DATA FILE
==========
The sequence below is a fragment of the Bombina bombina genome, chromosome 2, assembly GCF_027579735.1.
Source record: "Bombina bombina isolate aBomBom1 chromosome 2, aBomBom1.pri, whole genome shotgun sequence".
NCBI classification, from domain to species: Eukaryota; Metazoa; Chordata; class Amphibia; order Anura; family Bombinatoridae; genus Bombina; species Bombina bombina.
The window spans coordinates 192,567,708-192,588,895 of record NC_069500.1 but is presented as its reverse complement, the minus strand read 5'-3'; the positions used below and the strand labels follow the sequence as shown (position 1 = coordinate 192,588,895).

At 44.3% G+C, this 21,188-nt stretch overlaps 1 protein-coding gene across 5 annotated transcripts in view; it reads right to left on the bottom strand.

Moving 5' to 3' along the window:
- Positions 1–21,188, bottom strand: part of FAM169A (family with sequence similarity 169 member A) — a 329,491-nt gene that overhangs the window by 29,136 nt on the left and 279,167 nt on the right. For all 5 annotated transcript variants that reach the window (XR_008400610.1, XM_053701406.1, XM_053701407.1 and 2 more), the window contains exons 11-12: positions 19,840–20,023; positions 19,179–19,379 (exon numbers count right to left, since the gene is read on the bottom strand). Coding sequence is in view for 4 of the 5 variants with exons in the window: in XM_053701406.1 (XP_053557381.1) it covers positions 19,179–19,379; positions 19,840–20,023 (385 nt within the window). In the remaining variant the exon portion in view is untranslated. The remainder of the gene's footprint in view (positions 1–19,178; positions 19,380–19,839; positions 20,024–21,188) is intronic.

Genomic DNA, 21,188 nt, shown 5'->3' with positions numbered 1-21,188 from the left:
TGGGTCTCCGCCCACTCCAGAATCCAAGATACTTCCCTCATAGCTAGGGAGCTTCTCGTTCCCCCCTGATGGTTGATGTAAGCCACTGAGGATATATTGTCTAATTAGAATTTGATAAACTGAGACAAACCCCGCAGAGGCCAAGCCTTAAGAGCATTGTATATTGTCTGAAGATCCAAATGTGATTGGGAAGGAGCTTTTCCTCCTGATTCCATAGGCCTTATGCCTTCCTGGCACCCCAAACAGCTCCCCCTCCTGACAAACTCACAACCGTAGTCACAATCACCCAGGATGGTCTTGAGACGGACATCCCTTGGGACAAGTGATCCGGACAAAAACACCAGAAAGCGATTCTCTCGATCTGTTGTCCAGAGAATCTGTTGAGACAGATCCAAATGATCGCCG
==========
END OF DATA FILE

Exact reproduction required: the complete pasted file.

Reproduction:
The sequence below is a fragment of the Bombina bombina genome, chromosome 2, assembly GCF_027579735.1.
Source record: "Bombina bombina isolate aBomBom1 chromosome 2, aBomBom1.pri, whole genome shotgun sequence".
NCBI classification, from domain to species: Eukaryota; Metazoa; Chordata; class Amphibia; order Anura; family Bombinatoridae; genus Bombina; species Bombina bombina.
The window spans coordinates 192,567,708-192,588,895 of record NC_069500.1 but is presented as its reverse complement, the minus strand read 5'-3'; the positions used below and the strand labels follow the sequence as shown (position 1 = coordinate 192,588,895).

At 44.3% G+C, this 21,188-nt stretch overlaps 1 protein-coding gene across 5 annotated transcripts in view; it reads right to left on the bottom strand.

Moving 5' to 3' along the window:
- Positions 1–21,188, bottom strand: part of FAM169A (family with sequence similarity 169 member A) — a 329,491-nt gene that overhangs the window by 29,136 nt on the left and 279,167 nt on the right. For all 5 annotated transcript variants that reach the window (XR_008400610.1, XM_053701406.1, XM_053701407.1 and 2 more), the window contains exons 11-12: positions 19,840–20,023; positions 19,179–19,379 (exon numbers count right to left, since the gene is read on the bottom strand). Coding sequence is in view for 4 of the 5 variants with exons in the window: in XM_053701406.1 (XP_053557381.1) it covers positions 19,179–19,379; positions 19,840–20,023 (385 nt within the window). In the remaining variant the exon portion in view is untranslated. The remainder of the gene's footprint in view (positions 1–19,178; positions 19,380–19,839; positions 20,024–21,188) is intronic.

Genomic DNA, 21,188 nt, shown 5'->3' with positions numbered 1-21,188 from the left:
TGGGTCTCCGCCCACTCCAGAATCCAAGATACTTCCCTCATAGCTAGGGAGCTTCTCGTTCCCCCCTGATGGTTGATGTAAGCCACTGAGGATATATTGTCTAATTAGAATTTGATAAACTGAGACAAACCCCGCAGAGGCCAAGCCTTAAGAGCATTGTATATTGTCTGAAGATCCAAATGTGATTGGGAAGGAGCTTTTCCTCCTGATTCCATAGGCCTTATGCCTTCCTGGCACCCCAAACAGCTCCCCCTCCTGACAAACTCACAACCGTAGTCACAATCACCCAGGATGGTCTTGAGACGGACATCCCTTGGGACAAGTGATCCGGACAAAAACACCAGAAAGCGATTCTCTCGATCTGTTGTCCAGAGAATCTGTTGAGACAGATCCAAATGATCGCCG